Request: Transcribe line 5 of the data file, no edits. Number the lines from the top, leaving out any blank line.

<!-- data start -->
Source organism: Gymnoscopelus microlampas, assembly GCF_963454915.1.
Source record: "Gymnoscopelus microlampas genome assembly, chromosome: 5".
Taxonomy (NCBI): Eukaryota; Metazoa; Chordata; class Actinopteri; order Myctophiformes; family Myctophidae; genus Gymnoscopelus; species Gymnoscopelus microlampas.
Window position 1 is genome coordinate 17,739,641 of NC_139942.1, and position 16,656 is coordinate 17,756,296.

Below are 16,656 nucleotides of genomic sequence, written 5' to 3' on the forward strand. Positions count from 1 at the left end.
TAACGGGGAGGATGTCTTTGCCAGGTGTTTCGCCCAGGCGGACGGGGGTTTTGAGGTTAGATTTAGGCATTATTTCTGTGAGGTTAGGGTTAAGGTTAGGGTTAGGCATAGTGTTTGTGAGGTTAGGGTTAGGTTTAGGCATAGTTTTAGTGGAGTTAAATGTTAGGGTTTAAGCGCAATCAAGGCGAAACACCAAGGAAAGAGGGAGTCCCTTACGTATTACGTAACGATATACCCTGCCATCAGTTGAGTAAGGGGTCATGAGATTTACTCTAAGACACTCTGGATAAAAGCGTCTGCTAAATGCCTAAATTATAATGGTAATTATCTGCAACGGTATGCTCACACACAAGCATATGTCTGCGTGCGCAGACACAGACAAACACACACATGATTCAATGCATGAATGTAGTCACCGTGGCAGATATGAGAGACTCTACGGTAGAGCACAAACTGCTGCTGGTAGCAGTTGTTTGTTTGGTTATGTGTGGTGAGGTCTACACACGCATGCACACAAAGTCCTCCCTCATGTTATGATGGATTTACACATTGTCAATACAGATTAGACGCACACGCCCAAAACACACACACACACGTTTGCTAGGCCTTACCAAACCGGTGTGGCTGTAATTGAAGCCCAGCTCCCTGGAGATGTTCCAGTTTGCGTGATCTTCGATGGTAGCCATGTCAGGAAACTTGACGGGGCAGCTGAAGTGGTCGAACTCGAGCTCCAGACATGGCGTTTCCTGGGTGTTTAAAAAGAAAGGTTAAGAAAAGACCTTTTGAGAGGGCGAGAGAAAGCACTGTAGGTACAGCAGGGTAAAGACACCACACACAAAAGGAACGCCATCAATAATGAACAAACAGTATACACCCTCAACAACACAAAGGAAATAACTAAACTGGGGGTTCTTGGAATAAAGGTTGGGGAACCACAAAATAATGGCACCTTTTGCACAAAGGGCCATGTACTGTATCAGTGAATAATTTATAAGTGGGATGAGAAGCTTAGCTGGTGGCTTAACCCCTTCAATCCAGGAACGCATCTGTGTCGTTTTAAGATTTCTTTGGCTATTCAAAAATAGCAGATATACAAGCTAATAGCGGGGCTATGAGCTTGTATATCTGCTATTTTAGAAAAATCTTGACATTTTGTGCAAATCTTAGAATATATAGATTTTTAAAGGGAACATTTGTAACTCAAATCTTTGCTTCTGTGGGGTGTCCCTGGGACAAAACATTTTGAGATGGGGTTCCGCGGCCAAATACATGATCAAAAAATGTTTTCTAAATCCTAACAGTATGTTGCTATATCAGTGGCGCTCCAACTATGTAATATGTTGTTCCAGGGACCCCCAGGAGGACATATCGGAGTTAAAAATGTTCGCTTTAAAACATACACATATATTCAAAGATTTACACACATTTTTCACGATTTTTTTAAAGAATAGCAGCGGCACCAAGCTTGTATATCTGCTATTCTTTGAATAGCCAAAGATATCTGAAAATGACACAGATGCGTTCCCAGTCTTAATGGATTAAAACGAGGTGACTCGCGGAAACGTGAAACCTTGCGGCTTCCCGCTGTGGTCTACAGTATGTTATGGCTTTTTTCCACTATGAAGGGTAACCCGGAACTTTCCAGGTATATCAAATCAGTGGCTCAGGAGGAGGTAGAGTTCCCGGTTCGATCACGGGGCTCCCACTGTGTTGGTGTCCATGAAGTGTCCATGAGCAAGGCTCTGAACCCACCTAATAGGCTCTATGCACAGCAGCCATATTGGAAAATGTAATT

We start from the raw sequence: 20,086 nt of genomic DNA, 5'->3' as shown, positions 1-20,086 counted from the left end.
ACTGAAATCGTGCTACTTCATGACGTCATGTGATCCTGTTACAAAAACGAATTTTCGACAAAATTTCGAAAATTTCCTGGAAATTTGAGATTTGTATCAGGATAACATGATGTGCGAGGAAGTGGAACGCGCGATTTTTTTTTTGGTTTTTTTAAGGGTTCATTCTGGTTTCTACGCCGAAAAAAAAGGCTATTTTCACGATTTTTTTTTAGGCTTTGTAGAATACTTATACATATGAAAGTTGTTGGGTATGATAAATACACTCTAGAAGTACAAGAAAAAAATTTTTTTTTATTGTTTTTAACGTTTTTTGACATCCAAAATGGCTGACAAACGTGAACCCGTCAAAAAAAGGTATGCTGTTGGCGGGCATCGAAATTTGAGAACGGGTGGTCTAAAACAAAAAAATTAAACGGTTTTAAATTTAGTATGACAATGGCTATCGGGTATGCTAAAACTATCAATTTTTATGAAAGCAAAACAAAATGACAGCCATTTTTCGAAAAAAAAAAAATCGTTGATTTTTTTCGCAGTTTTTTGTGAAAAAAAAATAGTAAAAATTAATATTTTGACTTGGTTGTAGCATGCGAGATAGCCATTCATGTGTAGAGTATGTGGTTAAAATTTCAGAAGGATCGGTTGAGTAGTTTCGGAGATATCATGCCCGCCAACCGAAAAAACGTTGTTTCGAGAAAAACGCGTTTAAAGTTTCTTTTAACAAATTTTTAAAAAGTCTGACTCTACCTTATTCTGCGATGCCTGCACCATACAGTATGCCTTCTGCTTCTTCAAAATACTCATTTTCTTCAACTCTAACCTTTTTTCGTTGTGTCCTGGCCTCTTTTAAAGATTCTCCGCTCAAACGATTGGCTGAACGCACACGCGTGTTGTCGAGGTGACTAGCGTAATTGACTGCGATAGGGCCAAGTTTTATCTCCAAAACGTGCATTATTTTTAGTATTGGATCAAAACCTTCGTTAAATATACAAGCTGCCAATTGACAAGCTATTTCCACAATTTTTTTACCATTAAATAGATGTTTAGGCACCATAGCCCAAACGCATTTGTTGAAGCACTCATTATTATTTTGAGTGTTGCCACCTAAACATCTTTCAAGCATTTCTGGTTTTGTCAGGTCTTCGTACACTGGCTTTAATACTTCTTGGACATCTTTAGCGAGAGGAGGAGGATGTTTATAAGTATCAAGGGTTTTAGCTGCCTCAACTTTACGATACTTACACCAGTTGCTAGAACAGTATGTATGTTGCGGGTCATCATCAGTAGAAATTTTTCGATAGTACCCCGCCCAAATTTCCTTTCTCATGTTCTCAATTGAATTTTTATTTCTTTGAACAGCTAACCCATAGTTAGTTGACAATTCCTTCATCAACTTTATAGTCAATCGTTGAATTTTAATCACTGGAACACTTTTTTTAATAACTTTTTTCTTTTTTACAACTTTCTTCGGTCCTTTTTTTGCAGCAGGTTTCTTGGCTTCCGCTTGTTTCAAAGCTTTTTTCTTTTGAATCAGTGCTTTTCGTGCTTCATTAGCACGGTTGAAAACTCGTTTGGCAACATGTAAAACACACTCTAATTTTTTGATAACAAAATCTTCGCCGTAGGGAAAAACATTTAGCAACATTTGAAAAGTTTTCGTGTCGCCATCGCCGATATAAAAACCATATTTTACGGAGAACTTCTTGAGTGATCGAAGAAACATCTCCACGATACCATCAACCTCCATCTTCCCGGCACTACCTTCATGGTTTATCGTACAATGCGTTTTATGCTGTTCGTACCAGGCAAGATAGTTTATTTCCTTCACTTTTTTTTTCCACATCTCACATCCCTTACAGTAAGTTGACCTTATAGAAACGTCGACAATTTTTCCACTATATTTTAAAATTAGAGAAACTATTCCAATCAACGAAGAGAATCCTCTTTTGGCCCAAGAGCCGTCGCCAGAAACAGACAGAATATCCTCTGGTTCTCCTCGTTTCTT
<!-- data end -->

Below are 16,656 nucleotides of genomic sequence, written 5' to 3' on the forward strand. Positions count from 1 at the left end.